John Cantlie video hints at Isis’s fear of Western air strikes


Kim Sengupta
Monday 22 September 2014 09:53 BST
An image grab taken from a video released by the Islamic State (IS) group through Al-Furqan Media via YouTube
An image grab taken from a video released by the Islamic State (IS) group through Al-Furqan Media via YouTube

The use of the British hostage John Cantlie in a propaganda video without the threat of immediate violence against him shows that Isis is deeply apprehensive about impending Western military strikes, according to more moderate rebel groups in Syria.

Until now their Western hostages had been produced for the camera to make statements, before being immediately beheaded. The victims included Jim Foley, an American photojournalist with whom Cantlie was travelling when they were captured in Syria’s Idlib province. There remains deep apprehension about the fate of Alan Henning, another Briton, who Isis has threatened to kill.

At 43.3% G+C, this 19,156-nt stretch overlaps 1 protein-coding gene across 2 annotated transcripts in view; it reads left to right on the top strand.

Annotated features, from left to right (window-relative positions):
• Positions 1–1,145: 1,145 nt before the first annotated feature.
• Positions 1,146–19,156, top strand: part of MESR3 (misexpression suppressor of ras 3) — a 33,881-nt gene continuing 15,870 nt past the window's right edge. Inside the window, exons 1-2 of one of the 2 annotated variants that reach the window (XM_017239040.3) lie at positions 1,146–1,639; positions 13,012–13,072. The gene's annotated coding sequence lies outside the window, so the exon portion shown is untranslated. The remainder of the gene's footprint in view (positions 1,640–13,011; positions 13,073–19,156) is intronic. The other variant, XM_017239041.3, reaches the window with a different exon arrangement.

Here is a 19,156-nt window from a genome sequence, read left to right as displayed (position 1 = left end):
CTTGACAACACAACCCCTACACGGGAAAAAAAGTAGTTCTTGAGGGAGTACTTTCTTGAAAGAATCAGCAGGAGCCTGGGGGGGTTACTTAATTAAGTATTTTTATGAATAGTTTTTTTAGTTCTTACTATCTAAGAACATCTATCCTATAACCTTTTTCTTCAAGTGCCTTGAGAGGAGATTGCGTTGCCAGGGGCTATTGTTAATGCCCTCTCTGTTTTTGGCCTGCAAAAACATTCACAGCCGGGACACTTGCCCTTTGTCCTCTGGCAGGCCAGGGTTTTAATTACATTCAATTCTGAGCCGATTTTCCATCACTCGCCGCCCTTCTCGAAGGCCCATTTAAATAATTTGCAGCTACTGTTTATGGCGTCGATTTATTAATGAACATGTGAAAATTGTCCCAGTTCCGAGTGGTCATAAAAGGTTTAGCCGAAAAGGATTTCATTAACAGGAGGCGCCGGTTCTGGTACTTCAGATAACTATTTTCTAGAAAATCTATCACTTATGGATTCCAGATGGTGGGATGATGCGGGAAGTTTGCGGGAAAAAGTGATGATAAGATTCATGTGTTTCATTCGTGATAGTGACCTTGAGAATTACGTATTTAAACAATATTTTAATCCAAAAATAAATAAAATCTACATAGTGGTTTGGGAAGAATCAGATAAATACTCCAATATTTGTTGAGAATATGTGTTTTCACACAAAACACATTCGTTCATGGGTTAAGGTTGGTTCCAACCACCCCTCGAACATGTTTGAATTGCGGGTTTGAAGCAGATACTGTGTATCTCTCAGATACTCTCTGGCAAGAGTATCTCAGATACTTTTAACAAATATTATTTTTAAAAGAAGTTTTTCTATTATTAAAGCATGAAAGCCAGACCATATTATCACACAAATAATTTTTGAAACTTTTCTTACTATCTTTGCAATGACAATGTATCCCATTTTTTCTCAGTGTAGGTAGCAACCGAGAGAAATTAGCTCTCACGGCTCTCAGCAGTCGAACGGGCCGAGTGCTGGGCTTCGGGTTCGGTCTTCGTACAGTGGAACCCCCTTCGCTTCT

Cantlie, in a video released on Thursday, charged that he had been abandoned by the British Government and would present a series of films telling the “truth” about the jihadists and how Britain and the US were being dragged into another “unwinnable” Middle-East war by their governments

Wassim Abu Murad, who was a mid-level commander with the Ghuraba al-Sham battalion of the Free Syrian Army, maintained that the use of Cantlie was an attempt to sway American and British public opinion against the military mission. “Isis is bringing the Americans into Syria and their bombing will end up by helping Basher [al-Assad] in the long run,” Mr Murad said. “What have they achieved by killing journalists?

The rise of Isis has been at the expense of other rebel groups. However, some of the rebels, supposedly part of a coalition sponsored by the Western powers, have sold hostages to Isis, which has continued to accumulate huge wealth.

“It is mainly criminal gangs which supplied Isis with foreign prisoners” said Suleiman al-Nasri, another rebel fighter, currently in Turkey. “But it is true that some of the smaller khatibas [battalions] may have also done so.

“No one expected that Isis would start killing foreigners,” Mr al-Nasri said. “Everyone thought they would be used to exchange for prisoners and maybe some for money. This is now a very difficult situation.”

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